By Caroline Kenyon , founder and director of The Food Awards Company, a multi-time entrepreneur and an anti-food poverty campaigner.
Lead from the top leadership down.
I learned years ago the importance of setting a good, even the best example. I have worked for myself for 25 out of my 30 working years. During the five years as an employee, as a magazine editor, I was always in trouble with my boss for being a few minutes late each morning. I was the only journalist in the company and used to keeping later hours when you spent the first hour of the morning reading all the newspapers. It was a source of ongoing conflict between us. He had no problem with my work, just my timing. I only discovered a few months before I left that HE was always late and came up a hidden back staircase. When he challenged me, again, on my own tardiness, I said, I think the example should be set from the top, I understand YOU are often late. He flushed scarlet with embarrassment and never dared to raise the subject again.
When my father died, it was after a long and hard year with both my parents being ill. The day afterwards, I was at my desk. I knew he would expect me to be. It wasn’t that I was suppressing my sadness. It’s just it was the right thing to do, to get on with my work and show my team I was back in the saddle and there for them.
Never ask people to do tasks that you would not do yourself
As a leader it’s really important you’ve done all the tasks that you are asking your employees to do. During my time as an editor, I met Charles, the man I was going to marry. He was in the Army then, commanding a regiment of 720 men and responsible not only for them but all their families, a community of around 2000 people. It was a world of which I knew nothing. I learned from Charles how critical it was to show that he would never ask anything of his men in the field of battle that he could or would not do himself. So as well as the huge responsibility of running the regiment and its wider community, he also worked out five days a week and ran every day. This made a great impression on me and when I started my own business, it was very much in mind.
Work hard and show that you expect your team to work hard
I do probably verge on the workaholic and living in the countryside, I do not feel any great need for holidays. I love a long weekend away or a day at our beach hut on the coast, but I am not someone who is planning the next holiday as soon as I am back from the last. Which means I act as the anchor for the team, I am almost always there and working, which gives them a sense of my commitment. Of course, I am delighted for them to have holidays! But I know they work really hard in between.
Dress for business and behave with dignity
In the old pre-Covid days, when I and my team used to meet in person, even though my business is run from an office next to my house and the kitchen is known as the boardroom, I would always dress smartly, as if going to a meeting. I felt it not only set an example but got me in the right frame of mind and tells your team the working environment is business mode.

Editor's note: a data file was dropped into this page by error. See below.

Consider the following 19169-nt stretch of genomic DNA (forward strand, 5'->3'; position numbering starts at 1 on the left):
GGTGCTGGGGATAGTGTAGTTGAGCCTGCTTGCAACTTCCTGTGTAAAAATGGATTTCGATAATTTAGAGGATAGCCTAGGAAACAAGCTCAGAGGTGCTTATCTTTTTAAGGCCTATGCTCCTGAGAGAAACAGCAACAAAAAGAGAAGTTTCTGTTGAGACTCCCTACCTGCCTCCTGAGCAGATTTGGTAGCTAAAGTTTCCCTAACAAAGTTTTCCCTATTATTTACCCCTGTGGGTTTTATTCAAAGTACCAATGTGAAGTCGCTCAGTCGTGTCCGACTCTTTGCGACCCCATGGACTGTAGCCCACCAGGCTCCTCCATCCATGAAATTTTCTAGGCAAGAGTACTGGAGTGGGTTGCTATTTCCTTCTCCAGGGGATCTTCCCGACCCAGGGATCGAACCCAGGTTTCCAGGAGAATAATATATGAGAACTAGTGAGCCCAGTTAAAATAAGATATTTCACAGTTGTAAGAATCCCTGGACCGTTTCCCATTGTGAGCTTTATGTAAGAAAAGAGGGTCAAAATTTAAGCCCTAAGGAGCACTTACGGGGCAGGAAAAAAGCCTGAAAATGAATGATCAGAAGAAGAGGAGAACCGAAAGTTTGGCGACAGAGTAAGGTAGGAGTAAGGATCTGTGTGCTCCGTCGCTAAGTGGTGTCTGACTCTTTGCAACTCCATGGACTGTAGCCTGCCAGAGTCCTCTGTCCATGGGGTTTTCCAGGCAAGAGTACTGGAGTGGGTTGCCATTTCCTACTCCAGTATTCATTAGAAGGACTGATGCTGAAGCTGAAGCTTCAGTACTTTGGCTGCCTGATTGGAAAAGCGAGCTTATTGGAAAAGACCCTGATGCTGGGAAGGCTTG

I never drink at all when we host events for work. I may hold a drink and pretend to sip it but I believes it’s really important as a leader to keep your work persona dignified and in control. I would expect my team to also remain in control in front of clients.
Be empathetic and forgiving
A boss who is a bully thinks they are making staff their staff work better but they are, in fact, doing the opposite, creating stress and anxiety, which means the brain can’t be creative and certainly people are not loyal to you because of their affection. I briefly worked at a major higher end tabloid in my mid 20s, it was a miserable time, and I remember once a notorious Fleet Street bully coming into my department to take charge of a big story. Everyone was terrified of him and I cannot begin to think that he generated better quality work or that anyone felt any loyalty to him. It was just a question of surviving without being shouted at or publicly humiliated.
It is only human to make mistakes. The important thing is to own up to it, apologise and rectify as far as possible. My team get really upset if they make a mistake, but they know they can tell me and we will work out together the best way how make matters come right.
Often, something going wrong at work is an indicator something is not quite right at home. I really encourage my team to share with me what is happening. Even if I can’t solve it for them, just sharing makes them feel better and then they can put it to the back of their mind while they are working.
I always recruit people on their character, not on their CV. I believe in using my intuition on someone even if that isn’t the norm in today’s data-driven world. One young member of staff applied for the big international corparate grad schemes when she graduated, some had up to 8 stages of tests and interviews. I have never interviewed anyone more than once, you can tell so quickly if someone has initiative, drive, intelligence and warmth.
Above all, trust your staff. They are adults and – if you have done your recruiting right – talented and capable. Let them get on with the task in hand and so long as it is delivered well and on time, they can do it in their own way. The great reward is seeing them grow in confidence and wide range of skills.